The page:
This article examines the ascendance of team sports as tools of “character building” in British Victorian public schools in the second half of the nineteenth century. The focus of this enquiry is the commonly overlooked pedagogical innovation underlying this process–the utilisation of organised games as educational tools. Relying on Roger Caillois' delineation of the unique qualities of game playing, I explore how team sports’ game qualities shaped their educational function and perception in Victorian public schools. Broadly stated, these game qualities enabled team sports to function as an ideal site for shaping on-court behaviour, while limiting their long-term effect on student conduct. Two central limitations of the Victorian application of game playing are pointed out. First, offering an organised model of play, team sports increased adult control over students’ play patterns, yet they concurrently undermined student agency within play, and the relevance of these activities to external contexts. Moreover, Victorian educators assumed that lessons learned on the court would readily carry over to other areas of students’ lives and failed to meaningfully incorporate team sports into the broader educational curriculum. These lessons concerning the educational function of games are particularly timely in light of the growing pervasiveness of games, physical and virtual, in educational contexts and in children’s lives in general.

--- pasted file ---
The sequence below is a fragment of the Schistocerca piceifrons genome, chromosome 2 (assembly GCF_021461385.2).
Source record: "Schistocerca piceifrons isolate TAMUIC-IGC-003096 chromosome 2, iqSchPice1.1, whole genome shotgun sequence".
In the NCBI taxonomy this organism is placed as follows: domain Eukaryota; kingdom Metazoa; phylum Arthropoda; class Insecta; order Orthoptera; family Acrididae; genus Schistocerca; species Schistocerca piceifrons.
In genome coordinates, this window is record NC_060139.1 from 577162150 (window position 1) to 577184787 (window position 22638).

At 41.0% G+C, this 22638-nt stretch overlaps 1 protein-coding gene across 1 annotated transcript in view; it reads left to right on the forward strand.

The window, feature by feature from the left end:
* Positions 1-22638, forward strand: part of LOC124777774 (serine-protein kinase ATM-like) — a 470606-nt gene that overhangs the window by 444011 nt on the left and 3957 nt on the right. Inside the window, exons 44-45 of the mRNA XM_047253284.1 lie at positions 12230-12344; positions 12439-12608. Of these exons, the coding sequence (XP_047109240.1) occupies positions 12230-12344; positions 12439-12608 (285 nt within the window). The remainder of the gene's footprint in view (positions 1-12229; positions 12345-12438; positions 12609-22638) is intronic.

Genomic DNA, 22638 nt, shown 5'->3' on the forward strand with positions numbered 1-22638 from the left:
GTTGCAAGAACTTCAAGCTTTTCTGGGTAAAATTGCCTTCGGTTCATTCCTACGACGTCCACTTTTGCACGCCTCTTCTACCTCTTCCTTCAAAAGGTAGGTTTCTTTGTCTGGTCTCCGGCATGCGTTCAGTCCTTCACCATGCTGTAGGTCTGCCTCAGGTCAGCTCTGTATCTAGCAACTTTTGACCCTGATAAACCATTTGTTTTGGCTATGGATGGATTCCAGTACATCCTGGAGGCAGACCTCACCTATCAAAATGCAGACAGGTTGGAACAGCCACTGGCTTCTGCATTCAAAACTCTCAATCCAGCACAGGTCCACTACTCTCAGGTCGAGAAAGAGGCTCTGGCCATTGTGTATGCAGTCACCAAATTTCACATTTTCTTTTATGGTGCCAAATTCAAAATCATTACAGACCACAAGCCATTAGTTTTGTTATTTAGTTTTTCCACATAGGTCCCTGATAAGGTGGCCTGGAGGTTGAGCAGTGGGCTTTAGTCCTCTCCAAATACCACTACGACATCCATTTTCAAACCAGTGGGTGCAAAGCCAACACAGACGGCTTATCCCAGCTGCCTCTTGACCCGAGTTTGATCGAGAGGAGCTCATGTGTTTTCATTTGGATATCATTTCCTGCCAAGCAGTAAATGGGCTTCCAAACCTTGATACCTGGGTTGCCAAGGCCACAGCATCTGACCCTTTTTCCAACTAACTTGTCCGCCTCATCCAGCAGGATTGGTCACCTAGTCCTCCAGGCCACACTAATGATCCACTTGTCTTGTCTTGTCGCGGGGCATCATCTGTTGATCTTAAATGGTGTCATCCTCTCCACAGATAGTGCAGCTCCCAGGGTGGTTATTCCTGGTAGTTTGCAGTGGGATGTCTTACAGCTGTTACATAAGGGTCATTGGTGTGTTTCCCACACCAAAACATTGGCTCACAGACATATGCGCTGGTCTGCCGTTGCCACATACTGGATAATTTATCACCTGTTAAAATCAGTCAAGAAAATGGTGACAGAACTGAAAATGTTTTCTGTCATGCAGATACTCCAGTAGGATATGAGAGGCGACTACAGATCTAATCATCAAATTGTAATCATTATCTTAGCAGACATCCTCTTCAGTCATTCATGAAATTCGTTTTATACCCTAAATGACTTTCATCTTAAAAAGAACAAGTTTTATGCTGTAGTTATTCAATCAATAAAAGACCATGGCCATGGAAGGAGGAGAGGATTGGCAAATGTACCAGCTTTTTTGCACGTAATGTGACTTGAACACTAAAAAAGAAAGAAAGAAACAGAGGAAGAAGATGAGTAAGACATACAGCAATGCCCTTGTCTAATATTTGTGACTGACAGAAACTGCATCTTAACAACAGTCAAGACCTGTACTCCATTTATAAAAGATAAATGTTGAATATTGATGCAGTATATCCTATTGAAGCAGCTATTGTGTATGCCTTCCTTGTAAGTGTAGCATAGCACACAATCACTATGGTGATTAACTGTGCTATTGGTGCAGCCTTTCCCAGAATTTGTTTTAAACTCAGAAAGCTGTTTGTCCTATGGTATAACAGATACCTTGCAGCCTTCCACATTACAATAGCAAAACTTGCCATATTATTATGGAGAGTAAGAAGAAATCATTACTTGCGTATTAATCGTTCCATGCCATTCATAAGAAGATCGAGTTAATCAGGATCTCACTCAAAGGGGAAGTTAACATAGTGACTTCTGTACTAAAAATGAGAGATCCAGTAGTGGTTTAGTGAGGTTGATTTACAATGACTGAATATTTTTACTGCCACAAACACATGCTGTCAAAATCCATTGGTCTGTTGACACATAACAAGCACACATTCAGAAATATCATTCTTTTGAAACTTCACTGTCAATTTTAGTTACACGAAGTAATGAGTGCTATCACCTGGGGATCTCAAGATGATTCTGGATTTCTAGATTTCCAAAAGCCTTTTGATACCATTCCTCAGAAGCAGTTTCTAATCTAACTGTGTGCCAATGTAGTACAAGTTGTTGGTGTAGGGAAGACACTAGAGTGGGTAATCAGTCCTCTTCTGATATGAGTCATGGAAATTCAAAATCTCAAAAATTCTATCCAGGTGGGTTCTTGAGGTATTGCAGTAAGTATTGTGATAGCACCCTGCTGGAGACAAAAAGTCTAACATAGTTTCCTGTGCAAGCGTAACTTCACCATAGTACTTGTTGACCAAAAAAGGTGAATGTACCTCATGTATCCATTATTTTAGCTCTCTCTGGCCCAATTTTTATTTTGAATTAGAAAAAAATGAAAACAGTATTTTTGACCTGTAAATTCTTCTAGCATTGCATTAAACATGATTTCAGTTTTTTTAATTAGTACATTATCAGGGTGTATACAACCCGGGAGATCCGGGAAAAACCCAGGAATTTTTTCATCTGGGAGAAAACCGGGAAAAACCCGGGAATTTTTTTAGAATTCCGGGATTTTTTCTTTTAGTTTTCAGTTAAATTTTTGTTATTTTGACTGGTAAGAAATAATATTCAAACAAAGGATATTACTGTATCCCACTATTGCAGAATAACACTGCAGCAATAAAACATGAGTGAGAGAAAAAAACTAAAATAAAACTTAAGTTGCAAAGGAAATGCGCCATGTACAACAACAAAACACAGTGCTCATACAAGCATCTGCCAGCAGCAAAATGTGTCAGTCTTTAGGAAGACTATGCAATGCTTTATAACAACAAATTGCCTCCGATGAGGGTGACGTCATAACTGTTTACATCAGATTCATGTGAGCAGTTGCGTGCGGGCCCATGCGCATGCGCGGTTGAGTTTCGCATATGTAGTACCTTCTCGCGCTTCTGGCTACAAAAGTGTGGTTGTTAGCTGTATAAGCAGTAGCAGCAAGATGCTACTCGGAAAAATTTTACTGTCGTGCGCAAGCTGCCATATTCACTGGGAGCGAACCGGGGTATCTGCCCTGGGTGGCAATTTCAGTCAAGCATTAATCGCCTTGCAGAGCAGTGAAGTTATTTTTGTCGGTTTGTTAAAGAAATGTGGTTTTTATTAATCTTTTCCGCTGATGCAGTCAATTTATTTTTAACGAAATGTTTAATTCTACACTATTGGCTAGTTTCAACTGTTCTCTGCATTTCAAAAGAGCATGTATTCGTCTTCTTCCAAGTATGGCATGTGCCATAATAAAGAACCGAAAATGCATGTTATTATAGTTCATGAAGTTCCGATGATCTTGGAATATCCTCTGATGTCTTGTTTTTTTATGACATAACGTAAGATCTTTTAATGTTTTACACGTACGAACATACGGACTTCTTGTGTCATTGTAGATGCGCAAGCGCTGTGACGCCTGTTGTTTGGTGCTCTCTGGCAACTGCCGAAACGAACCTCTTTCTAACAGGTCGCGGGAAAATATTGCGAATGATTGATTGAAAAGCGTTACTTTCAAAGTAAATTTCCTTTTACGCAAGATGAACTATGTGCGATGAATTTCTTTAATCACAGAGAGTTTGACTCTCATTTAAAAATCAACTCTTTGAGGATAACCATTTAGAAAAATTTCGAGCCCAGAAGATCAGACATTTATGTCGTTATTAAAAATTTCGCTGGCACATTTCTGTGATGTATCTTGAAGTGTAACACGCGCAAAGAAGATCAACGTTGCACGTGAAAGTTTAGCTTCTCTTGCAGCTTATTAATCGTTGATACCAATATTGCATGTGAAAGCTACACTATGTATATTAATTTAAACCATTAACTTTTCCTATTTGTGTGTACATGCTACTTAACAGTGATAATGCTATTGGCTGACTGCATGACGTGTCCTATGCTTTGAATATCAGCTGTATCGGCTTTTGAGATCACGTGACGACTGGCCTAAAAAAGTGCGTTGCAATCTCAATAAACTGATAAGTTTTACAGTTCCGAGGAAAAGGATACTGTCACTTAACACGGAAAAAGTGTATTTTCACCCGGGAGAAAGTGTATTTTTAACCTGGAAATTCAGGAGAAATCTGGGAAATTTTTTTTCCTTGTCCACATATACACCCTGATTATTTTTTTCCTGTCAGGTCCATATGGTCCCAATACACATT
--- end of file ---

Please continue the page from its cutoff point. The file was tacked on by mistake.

- Victorian public schools
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